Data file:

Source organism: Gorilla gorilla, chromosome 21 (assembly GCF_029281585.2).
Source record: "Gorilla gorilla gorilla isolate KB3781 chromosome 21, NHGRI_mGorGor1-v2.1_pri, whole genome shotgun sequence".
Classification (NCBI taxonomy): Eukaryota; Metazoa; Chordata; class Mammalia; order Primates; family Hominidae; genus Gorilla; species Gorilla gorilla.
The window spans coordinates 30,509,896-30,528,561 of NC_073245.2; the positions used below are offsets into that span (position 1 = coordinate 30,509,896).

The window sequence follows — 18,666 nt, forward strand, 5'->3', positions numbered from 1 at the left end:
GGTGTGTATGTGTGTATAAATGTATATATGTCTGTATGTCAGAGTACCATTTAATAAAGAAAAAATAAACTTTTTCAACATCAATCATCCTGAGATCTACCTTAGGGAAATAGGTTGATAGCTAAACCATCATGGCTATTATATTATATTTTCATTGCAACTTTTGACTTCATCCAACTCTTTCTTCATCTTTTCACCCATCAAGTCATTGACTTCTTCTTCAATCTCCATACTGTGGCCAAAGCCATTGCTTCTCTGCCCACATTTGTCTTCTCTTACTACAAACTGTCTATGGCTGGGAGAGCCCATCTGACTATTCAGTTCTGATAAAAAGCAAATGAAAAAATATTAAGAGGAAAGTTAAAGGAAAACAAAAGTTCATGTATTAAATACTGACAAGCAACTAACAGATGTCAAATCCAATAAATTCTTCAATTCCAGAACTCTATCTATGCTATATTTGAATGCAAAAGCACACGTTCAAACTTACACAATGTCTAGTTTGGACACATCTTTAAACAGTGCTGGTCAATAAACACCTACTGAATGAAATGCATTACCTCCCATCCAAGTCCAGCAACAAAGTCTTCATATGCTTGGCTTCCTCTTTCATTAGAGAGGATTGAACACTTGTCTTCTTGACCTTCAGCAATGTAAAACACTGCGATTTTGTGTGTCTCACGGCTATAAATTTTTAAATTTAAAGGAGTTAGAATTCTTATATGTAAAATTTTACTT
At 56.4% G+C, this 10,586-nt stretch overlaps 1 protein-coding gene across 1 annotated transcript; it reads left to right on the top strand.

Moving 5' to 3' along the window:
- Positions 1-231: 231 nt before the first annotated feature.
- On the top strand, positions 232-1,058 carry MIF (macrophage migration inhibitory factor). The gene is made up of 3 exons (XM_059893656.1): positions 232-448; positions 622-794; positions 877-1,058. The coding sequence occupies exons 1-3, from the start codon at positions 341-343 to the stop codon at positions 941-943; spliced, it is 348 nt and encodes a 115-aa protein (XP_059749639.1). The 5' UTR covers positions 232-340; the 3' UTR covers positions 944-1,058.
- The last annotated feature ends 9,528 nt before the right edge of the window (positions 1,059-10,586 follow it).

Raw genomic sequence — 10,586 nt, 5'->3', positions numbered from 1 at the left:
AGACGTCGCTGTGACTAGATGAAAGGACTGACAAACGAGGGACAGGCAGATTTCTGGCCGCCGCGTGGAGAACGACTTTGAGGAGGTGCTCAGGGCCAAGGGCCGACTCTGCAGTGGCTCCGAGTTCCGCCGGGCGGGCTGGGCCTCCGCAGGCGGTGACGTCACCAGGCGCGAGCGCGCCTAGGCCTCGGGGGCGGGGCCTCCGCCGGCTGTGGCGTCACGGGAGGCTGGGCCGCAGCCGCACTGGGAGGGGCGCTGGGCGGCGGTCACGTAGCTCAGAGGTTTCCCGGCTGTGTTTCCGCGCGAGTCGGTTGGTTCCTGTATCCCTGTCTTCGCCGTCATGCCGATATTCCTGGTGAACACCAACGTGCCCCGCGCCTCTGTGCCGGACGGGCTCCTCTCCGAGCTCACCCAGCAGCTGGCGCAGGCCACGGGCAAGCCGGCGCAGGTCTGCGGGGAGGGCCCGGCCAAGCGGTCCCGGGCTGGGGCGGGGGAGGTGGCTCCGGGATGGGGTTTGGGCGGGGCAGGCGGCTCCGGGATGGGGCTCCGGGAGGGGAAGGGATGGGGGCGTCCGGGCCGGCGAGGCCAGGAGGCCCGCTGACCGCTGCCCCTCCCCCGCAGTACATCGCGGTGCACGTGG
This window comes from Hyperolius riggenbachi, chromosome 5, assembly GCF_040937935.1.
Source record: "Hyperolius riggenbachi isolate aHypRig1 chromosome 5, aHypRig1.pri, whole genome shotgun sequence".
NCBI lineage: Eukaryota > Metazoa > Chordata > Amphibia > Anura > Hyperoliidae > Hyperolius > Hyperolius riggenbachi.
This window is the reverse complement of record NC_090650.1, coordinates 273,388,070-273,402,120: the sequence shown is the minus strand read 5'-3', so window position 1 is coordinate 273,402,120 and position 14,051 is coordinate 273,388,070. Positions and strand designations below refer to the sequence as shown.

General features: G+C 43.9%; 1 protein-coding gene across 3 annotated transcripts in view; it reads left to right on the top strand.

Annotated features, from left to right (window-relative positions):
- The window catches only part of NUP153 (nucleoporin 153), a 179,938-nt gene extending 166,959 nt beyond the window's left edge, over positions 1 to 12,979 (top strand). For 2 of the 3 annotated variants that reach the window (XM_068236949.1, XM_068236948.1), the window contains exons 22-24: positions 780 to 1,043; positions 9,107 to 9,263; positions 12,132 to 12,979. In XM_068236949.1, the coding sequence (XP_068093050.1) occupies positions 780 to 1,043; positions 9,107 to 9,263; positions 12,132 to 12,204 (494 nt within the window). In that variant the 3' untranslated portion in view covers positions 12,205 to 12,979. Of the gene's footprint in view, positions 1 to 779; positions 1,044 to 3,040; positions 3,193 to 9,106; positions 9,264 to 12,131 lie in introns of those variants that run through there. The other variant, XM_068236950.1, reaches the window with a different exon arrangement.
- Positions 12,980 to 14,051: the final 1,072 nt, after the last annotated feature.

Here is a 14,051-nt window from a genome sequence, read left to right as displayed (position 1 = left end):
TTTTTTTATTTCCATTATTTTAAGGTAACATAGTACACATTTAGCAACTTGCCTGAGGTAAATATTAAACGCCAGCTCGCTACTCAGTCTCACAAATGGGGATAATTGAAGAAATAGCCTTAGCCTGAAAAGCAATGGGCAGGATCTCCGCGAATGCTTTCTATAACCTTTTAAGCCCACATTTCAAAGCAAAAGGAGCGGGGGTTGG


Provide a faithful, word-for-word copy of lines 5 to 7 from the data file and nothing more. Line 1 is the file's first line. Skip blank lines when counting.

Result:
The window sequence follows — 18,666 nt, forward strand, 5'->3', positions numbered from 1 at the left end:
GGTGTGTATGTGTGTATAAATGTATATATGTCTGTATGTCAGAGTACCATTTAATAAAGAAAAAATAAACTTTTTCAACATCAATCATCCTGAGATCTACCTTAGGGAAATAGGTTGATAGCTAAACCATCATGGCTATTATATTATATTTTCATTGCAACTTTTGACTTCATCCAACTCTTTCTTCATCTTTTCACCCATCAAGTCATTGACTTCTTCTTCAATCTCCATACTGTGGCCAAAGCCATTGCTTCTCTGCCCACATTTGTCTTCTCTTACTACAAACTGTCTATGGCTGGGAGAGCCCATCTGACTATTCAGTTCTGATAAAAAGCAAATGAAAAAATATTAAGAGGAAAGTTAAAGGAAAACAAAAGTTCATGTATTAAATACTGACAAGCAACTAACAGATGTCAAATCCAATAAATTCTTCAATTCCAGAACTCTATCTATGCTATATTTGAATGCAAAAGCACACGTTCAAACTTACACAATGTCTAGTTTGGACACATCTTTAAACAGTGCTGGTCAATAAACACCTACTGAATGAAATGCATTACCTCCCATCCAAGTCCAGCAACAAAGTCTTCATATGCTTGGCTTCCTCTTTCATTAGAGAGGATTGAACACTTGTCTTCTTGACCTTCAGCAATGTAAAACACTGCGATTTTGTGTGTCTCACGGCTATAAATTTTTAAATTTAAAGGAGTTAGAATTCTTATATGTAAAATTTTACTT
At 56.4% G+C, this 10,586-nt stretch overlaps 1 protein-coding gene across 1 annotated transcript; it reads left to right on the top strand.